The fifth and final principle is perhaps the most critical concept of ecoliteracy. Individuals cannot live separately from the natural environment that sustains their life. Recognizing this relationship will help individuals make choices that support interconnected systems, rather than harm them. The web of relationships that knit individuals to the natural world provides a new perspective and guide for making ecoliterate choices. Therefore, teaching these five principles of ecoliteracy can raise awareness and effect positive change for the environment.

Environmental Impact of Surface Mining

Surface mining is a profitable method of gaining access to coal and minerals below ground; however, it has caused outlandish destruction to local environments. Sixty percent of the coal obtained in the US comes from surface mining, which removes soil, rock, and ecosystems, and washes away toxins such as lead and arsenic. After mining, the company reshapes the whole area to replace the soil, replant trees, and restore the mountain’s general shape to useful landscapes. Surface mining has already destroyed 500 mountaintops, thousands of miles of streams, and 1,000,000 acres of forests. The US Environmental Protection Agency blocked 11 mining permits due to their impact on Kentucky’s waterways in 2010, but Governor Steve Beshear partnered with the coal industry to sue the EPA. A small group of people spoke with the governor and occupied the capitol building for a weekend, hoping to cease surface mining, though their heartfelt stories educated the other citizens instead. A basic, necessary ecoliterate education will reveal America’s invisible, pervasive relationship with coal. Although 45% of US electricity comes from coal, most people don’t know where the power originates. A South Carolina history teacher designed a course to clarify the widespread implications of coal. His students explored coal-mining sites, coal-processing plants, and ecosystems but found that the water at their retreat center was “tainted” and could not be used. Instructors interested in a similar course can use the application “What’s My Connection to Mountaintop Removal?” or show the film The Last Mountain to create awareness about coal’s impact on the environment.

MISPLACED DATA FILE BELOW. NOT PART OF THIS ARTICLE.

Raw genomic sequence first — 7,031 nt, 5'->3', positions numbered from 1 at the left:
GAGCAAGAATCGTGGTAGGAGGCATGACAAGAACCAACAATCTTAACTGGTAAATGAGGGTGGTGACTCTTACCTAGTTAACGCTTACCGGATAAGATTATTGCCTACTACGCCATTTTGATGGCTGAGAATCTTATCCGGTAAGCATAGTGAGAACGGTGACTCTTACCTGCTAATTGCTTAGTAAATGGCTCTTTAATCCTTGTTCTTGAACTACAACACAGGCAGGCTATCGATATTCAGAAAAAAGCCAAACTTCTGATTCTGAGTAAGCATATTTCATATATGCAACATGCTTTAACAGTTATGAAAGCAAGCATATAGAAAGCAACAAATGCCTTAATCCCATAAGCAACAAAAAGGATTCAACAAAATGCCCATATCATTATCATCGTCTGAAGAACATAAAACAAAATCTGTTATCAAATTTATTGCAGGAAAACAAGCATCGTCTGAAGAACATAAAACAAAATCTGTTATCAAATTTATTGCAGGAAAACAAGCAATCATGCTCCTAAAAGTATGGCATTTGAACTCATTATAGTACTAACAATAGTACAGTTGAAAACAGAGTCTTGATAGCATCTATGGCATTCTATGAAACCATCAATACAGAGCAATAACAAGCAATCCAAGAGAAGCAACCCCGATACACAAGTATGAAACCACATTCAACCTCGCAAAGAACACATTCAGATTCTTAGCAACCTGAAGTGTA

Impacts of Oil Drilling on Arctic Indigenous People and Youth-led Environmental Conservation Efforts

The process of extracting oil from the protected area like the Arctic National Wildlife Refuge has direct consequences on the indigenous people, particularly the Gwich’in, whose food and culture depend on the Porcupine caribou that migrate through the region. Despite the money generated by oil drilling, the Gwich’in have refused it and worked to obtain their entire tribal land claim instead. On the other hand, a group of middle and high school students formed Rethinkers, aiming to make their community better by addressing diverse needs. The Rethinkers started with small tasks to fix issues in their school system, such as installing sinks and promoting energy conservation after the Deepwater Horizon Spill highlighted the need to reduce energy use. Overall, the journey towards environmental conservation and protection requires compassion towards other forms of life.